2015-07-14

Review: Solarversia

SolarversiaSolarversia by Toby Downton

My rating: 2 of 5 stars


I was contacted by the author, Toby Downton, to read and review an advanced copy of Solarversia. I have every bit of encouragement for him as an author and hope publishing this book, his first novel, will propel him to transform more of his ideas and imagination into written word. Having said all that, I'm going to turn my attention and my "critic's eye" toward Solarversia.

Solarversia is story that attempts to take readers on a thrilling ride through real world and digital crime and puzzle solving. Unfortunately, by the end of the book, I didn't care about the outcome of either storyline. The first third of the book introduced far too much superfluous information about the dynamics of the virtual world; feeling less like the painting of a picture and more like the iteration of every chemical contained in paint. I found myself unable to identify with the characters, nor to care about their struggles. The story picked up pace about midway through the book, but quickly slowed back down again. The wizkid of the story was more kid than wiz and definitely didn't seem like a statistically exceptional individual when it came to puzzles. The antagonists of the story had confusing and unexplained motivations. Worse still, I was underwhelmed by the lack of real world consequences for their real world crimes; it became impossible for me to suspend disbelief and pick a side.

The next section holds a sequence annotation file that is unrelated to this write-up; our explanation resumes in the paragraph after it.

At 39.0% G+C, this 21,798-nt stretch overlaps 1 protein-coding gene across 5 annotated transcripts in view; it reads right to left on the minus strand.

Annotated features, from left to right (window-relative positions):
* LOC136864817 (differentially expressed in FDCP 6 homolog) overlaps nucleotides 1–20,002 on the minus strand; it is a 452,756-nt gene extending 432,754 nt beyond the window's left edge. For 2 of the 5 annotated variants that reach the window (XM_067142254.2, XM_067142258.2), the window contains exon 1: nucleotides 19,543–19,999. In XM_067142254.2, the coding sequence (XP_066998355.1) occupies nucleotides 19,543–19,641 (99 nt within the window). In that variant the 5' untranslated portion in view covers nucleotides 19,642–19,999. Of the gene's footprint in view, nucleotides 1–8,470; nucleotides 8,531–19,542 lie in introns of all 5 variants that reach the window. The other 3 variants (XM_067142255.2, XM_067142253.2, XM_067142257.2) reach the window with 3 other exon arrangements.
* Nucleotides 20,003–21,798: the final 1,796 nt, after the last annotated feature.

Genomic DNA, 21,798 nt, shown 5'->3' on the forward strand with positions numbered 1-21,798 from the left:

In the end, the story captured my attention only as much as a made-for-TV movie. Having had my opinion solicited for this book, I wrestled with being so candid in my review. However, I think it's only fair that I remain honest with my opinion, even when I can feel the burn of the author's eyes on my words. I think Toby has great potential as a writer, it's impossible to ignore the depth of story and creativity he would like to share with the world. This book tried to put a lot of content into a small space, perhaps this is the result of the author feeling the pressure of his own words: "There can be only one". That doesn't need to be the case here, many more stories can and should be made of this creatively imagined universe. And I promise I'll keep an open mind about reading more in the future.



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